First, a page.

#### Calculation of Height

Figure 1: simple triangular relation between elevation and height

Figure 1: simple triangular relation between elevation and height

Figure 1: simple triangular relation between elevation and height

#### Calculation of Height

The height of a target over the earth's surface is called height or altitude. This is denominated by the letter H (like: Height) in the following formulae and figures. The altitude can be calculated with the values of distance R and elevation angle ε.

sin α = | opposite side | (1) |

Hypothenuse |

The values of distance R and elevation angle ε we insert in the equation:

H = R · sin ε | (2) |

The altitude cannot be so simply calculated on a flying airplane, while refraction is caused when electromagnetic waves cross airlayers at different density and the earth's surface has a bend. The calculation of the targets altitude is not only a trigonometrically calculation. The current location grounding bend must also be taken into consideration. Both factors are compensated for with an integrated altitude calculation by extensive equations.

H = R · sin ε + | R^{2} |
Where: | R = targets slant range ε = measured elevation angle r _{e} = earth's radius (about 6370 km)(This equation is an approximation only!) |
(3) |

2 r_{e} |

Figure 2: relation between elevation and height under consideration of the earth bend

Figure 2: relation between elevation and height under consideration of the earth bend

Figure 2: relation between elevation and height under consideration of the earth bend

One can take the mathematical rule for the calculation from Figure 2. A triangle arises between the points: center of the earth, the radar site and the position of the aircraft. The sides of this triangle are described by the cosine theorem and therefore by the equation:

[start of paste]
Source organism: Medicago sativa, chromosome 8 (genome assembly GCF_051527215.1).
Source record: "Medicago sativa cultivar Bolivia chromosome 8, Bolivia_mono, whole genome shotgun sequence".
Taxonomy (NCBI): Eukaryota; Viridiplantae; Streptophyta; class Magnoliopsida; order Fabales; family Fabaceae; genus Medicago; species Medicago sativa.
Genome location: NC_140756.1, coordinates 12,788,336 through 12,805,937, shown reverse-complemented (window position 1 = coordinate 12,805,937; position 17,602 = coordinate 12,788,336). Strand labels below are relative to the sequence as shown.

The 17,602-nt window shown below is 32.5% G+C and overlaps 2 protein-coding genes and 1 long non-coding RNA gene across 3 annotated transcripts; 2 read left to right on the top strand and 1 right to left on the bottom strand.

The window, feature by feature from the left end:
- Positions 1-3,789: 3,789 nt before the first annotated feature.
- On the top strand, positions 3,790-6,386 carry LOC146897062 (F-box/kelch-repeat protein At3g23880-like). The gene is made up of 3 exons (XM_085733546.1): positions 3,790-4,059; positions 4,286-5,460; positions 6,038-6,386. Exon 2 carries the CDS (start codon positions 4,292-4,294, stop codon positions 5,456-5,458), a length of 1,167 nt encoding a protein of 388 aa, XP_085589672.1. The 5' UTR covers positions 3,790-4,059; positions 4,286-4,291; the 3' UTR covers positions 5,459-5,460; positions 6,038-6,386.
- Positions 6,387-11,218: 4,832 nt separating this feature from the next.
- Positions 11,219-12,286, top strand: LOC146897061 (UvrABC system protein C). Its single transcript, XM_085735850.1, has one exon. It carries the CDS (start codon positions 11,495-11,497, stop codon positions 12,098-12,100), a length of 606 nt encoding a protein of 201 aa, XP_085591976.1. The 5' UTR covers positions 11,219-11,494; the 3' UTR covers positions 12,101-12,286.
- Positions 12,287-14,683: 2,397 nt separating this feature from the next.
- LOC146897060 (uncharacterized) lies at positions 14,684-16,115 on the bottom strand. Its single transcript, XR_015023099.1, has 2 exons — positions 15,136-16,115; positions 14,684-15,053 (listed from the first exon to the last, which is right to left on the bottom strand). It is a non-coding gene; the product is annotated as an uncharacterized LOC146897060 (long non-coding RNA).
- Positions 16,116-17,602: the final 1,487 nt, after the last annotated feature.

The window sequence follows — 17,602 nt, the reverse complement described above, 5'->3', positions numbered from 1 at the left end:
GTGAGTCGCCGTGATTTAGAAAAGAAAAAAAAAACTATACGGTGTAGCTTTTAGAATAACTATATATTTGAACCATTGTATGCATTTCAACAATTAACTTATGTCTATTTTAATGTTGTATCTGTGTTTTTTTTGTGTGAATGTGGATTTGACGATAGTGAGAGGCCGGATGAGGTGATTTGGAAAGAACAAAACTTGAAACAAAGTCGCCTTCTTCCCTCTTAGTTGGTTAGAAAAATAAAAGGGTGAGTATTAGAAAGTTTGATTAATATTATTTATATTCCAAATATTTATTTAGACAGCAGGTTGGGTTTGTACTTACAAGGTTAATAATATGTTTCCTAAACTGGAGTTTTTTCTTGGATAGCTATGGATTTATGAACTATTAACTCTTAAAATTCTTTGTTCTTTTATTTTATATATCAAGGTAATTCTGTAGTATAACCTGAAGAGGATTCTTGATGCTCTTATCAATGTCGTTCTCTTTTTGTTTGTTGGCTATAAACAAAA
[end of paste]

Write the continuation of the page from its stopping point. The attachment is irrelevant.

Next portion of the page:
R^{2} = r_{e}^{2} + (r_{e} + H)^{2} - 2r_{e}(r_{e} + H) · cos α |
(4) |

(r_{e} is the earth radius here).

##### Calculation of the Down Range

Under the assumption that the earth is a sphere, the section of the circumference of the earth can be calculated with help of a simple ratio from the complete circumference of the earth from the angle α:

360° · R_{topogr.} = α · 2π r_{e} |
(5) |

This segment of the circumference of the earth can be considered an approximation of the actual topographical range (here though still without considering refraction).

##### Height Calculation with the Influence of Refraction

In practice, however, the propagation of electromagnetic waves is also subject to a refraction, this means, the transmitted beam of the radar unit isn't a straight side of this triangle but this side is also bent and it depends on:

- the transmitted wavelength,
- the barometric pressure,
- the air temperature and
- the atmospheric humidity.

The earth radius can be multiplied with a factor for an approximation of the influence
of the refraction. An equivalent earth radius of
^{4}/_{3} ·r_{e} ≈ 8500 km
is often used and can additionally modified by a manual input of a correction factor to consider temporarily
changed weather conditions or changed barometric pressure.

E.G. the following equation is used to calculate the height into the height finder PRV–16

meaning at this:

- height without including the earth's radius
- term including the earth's equivalent radius (about 8500 km)
- term including the refraction into the atmosphere
- term including the refraction’s dependence on temperature.